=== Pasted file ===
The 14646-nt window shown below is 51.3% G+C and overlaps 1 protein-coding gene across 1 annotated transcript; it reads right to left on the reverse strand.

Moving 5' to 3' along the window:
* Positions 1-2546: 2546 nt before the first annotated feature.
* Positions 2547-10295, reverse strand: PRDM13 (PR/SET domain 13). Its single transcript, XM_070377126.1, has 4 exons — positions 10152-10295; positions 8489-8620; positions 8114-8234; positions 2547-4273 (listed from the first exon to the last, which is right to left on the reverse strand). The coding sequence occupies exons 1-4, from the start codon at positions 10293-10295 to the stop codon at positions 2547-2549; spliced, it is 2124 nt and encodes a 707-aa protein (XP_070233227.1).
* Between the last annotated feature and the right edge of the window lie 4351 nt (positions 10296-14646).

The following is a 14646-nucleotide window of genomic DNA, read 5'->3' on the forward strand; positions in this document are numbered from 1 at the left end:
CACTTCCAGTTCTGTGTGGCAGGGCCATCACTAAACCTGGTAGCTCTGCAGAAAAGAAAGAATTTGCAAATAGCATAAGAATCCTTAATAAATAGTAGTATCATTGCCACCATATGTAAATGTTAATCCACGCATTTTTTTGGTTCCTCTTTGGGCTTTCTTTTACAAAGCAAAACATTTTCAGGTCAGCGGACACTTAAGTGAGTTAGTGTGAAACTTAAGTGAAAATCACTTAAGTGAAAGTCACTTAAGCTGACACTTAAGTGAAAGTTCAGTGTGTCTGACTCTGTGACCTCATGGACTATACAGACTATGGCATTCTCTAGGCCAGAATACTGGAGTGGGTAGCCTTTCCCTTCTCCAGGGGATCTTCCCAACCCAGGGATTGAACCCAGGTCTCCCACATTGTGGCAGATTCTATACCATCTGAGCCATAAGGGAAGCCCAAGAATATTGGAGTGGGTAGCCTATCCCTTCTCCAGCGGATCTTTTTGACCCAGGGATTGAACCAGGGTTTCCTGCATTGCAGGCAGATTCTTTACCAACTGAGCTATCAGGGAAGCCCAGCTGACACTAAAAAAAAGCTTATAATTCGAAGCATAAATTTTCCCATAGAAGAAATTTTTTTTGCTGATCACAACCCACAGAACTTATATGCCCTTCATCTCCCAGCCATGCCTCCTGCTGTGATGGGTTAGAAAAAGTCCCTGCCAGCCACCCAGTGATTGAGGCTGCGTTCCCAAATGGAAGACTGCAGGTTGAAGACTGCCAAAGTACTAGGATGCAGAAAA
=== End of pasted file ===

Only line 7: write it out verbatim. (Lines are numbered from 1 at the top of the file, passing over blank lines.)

CACTTCCAGTTCTGTGTGGCAGGGCCATCACTAAACCTGGTAGCTCTGCAGAAAAGAAAGAATTTGCAAATAGCATAAGAATCCTTAATAAATAGTAGTATCATTGCCACCATATGTAAATGTTAATCCACGCATTTTTTTGGTTCCTCTTTGGGCTTTCTTTTACAAAGCAAAACATTTTCAGGTCAGCGGACACTTAAGTGAGTTAGTGTGAAACTTAAGTGAAAATCACTTAAGTGAAAGTCACTTAAGCTGACACTTAAGTGAAAGTTCAGTGTGTCTGACTCTGTGACCTCATGGACTATACAGACTATGGCATTCTCTAGGCCAGAATACTGGAGTGGGTAGCCTTTCCCTTCTCCAGGGGATCTTCCCAACCCAGGGATTGAACCCAGGTCTCCCACATTGTGGCAGATTCTATACCATCTGAGCCATAAGGGAAGCCCAAGAATATTGGAGTGGGTAGCCTATCCCTTCTCCAGCGGATCTTTTTGACCCAGGGATTGAACCAGGGTTTCCTGCATTGCAGGCAGATTCTTTACCAACTGAGCTATCAGGGAAGCCCAGCTGACACTAAAAAAAAGCTTATAATTCGAAGCATAAATTTTCCCATAGAAGAAATTTTTTTTGCTGATCACAACCCACAGAACTTATATGCCCTTCATCTCCCAGCCATGCCTCCTGCTGTGATGGGTTAGAAAAAGTCCCTGCCAGCCACCCAGTGATTGAGGCTGCGTTCCCAAATGGAAGACTGCAGGTTGAAGACTGCCAAAGTACTAGGATGCAGAAAA